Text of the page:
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Article
December 1963

Effect of Steroids on Experimental Cerebral Infarction

Author Affiliations

NEW YORK; SEATTLE; NEW YORK
From the Divisions of Neurology and Neuropathology, University of Washington School of Medicine, Seattle, and the Department of Neurology, The New York Hospital-Cornell Medical Center, New York.

Arch Neurol. 1963;9(6):571-573. doi:10.1001/archneur.1963.00460120021002
Abstract

Adrenal steroids have been used to treat cerebral edema ever since Prados et al1 observed that spraying the cerebral cortex with adrenal cortical extract minimized the trypan blue staining which exposure otherwise induced. Pretreatment with cortisone also prevents edema formation around cerebral stab wounds,2 and corticosteroids appear to reduce the edema that surrounds human and experimental brain tumors.3,4 Whether corticosteroids reduce the cerebral edema and improve the clinical course of patients with ischemic cerebral infarction is unknown. Clinical statements have been made both pro5,6 and con,7 but there have been no controlled experimental studies on the problem. In the present work the glucocorticoid, dexamethasone, was given to rats both before and after a controlled anoxic-ischemic insult. The mortality and tissue changes were compared in treated and untreated animals.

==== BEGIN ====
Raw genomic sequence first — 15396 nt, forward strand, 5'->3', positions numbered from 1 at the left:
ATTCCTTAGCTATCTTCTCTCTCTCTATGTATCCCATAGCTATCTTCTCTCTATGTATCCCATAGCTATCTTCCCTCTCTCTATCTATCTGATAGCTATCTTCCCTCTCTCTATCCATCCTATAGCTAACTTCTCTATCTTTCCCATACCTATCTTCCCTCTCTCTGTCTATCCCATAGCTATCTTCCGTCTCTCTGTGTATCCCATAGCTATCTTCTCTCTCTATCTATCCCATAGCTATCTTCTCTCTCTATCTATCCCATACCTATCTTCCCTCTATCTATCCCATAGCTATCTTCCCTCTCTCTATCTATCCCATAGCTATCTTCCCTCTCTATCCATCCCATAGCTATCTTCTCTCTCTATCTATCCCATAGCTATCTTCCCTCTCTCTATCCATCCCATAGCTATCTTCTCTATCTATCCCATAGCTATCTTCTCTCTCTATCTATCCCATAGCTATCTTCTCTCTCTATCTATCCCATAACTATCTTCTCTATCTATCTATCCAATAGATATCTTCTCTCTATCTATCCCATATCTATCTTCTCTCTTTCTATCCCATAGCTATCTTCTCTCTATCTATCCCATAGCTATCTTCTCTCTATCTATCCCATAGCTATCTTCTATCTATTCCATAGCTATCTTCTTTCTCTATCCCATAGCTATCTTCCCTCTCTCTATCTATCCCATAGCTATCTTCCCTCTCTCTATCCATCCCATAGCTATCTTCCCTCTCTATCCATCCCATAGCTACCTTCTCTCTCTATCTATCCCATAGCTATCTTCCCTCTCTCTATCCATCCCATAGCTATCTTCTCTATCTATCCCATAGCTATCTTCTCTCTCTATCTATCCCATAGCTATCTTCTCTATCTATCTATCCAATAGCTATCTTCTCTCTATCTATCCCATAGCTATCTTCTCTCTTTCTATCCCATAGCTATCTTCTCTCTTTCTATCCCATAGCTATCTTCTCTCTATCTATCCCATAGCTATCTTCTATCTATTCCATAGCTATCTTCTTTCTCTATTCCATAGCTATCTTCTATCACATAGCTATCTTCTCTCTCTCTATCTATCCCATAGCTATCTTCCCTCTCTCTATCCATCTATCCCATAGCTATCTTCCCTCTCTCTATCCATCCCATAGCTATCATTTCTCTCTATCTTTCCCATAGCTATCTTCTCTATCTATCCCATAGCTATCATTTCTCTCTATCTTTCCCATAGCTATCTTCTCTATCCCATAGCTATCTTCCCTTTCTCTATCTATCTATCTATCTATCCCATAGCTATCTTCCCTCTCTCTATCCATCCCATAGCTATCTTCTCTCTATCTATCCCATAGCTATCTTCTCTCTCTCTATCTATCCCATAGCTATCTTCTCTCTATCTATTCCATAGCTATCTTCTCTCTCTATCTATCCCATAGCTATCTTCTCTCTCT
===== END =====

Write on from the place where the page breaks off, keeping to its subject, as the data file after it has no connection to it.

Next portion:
Method  Adult male Sprague-Dawley white rats weighing 325-425 gm were used. As described in the previous paper

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